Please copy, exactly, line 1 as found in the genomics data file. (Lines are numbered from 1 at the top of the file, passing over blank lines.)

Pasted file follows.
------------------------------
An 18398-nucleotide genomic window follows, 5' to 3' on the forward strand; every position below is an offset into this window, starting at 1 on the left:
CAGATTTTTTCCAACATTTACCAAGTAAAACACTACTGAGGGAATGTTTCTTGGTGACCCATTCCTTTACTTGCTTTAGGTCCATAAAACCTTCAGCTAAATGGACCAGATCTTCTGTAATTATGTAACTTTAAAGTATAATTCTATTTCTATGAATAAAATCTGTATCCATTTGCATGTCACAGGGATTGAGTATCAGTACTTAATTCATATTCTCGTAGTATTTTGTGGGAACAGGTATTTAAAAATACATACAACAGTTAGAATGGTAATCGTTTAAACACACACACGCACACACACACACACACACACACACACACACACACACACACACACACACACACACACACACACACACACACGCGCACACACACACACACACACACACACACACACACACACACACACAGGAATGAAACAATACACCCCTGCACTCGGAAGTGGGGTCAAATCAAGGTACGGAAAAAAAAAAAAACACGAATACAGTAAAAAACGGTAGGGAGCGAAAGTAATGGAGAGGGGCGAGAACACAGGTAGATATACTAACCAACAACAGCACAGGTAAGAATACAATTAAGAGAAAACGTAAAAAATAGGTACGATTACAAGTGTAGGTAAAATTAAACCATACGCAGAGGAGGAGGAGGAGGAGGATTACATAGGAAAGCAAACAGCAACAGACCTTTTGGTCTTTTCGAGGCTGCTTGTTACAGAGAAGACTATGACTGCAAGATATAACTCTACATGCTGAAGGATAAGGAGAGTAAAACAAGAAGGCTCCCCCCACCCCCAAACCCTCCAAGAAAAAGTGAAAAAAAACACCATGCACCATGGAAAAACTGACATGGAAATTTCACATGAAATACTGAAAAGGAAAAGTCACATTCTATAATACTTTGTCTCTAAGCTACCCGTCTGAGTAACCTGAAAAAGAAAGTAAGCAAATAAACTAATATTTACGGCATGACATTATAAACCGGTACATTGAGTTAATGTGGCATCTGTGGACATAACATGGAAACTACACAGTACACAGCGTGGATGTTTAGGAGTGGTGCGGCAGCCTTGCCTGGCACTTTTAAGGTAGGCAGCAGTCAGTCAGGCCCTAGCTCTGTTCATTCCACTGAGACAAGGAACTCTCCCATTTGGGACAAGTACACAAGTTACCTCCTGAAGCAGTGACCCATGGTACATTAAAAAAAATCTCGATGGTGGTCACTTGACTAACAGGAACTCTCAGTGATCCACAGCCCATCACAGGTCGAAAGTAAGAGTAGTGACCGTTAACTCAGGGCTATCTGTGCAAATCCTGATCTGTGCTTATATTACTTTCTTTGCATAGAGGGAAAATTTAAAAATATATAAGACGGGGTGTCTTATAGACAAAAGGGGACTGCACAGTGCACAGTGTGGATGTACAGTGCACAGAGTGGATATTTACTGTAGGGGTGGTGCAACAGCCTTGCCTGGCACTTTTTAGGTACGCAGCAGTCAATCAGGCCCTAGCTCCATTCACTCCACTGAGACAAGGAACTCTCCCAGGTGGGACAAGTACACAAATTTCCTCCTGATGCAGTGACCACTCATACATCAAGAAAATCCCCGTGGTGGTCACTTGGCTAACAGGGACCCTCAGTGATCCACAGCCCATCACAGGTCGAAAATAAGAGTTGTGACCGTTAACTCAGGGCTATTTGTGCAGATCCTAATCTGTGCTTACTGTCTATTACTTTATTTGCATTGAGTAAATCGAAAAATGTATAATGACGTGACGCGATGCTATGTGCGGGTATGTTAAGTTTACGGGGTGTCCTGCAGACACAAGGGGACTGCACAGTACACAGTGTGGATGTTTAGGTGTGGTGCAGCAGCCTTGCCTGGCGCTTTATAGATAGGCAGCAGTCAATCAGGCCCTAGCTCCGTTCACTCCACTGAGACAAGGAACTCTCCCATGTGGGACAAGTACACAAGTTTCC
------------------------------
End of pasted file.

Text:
An 18398-nucleotide genomic window follows, 5' to 3' on the forward strand; every position below is an offset into this window, starting at 1 on the left: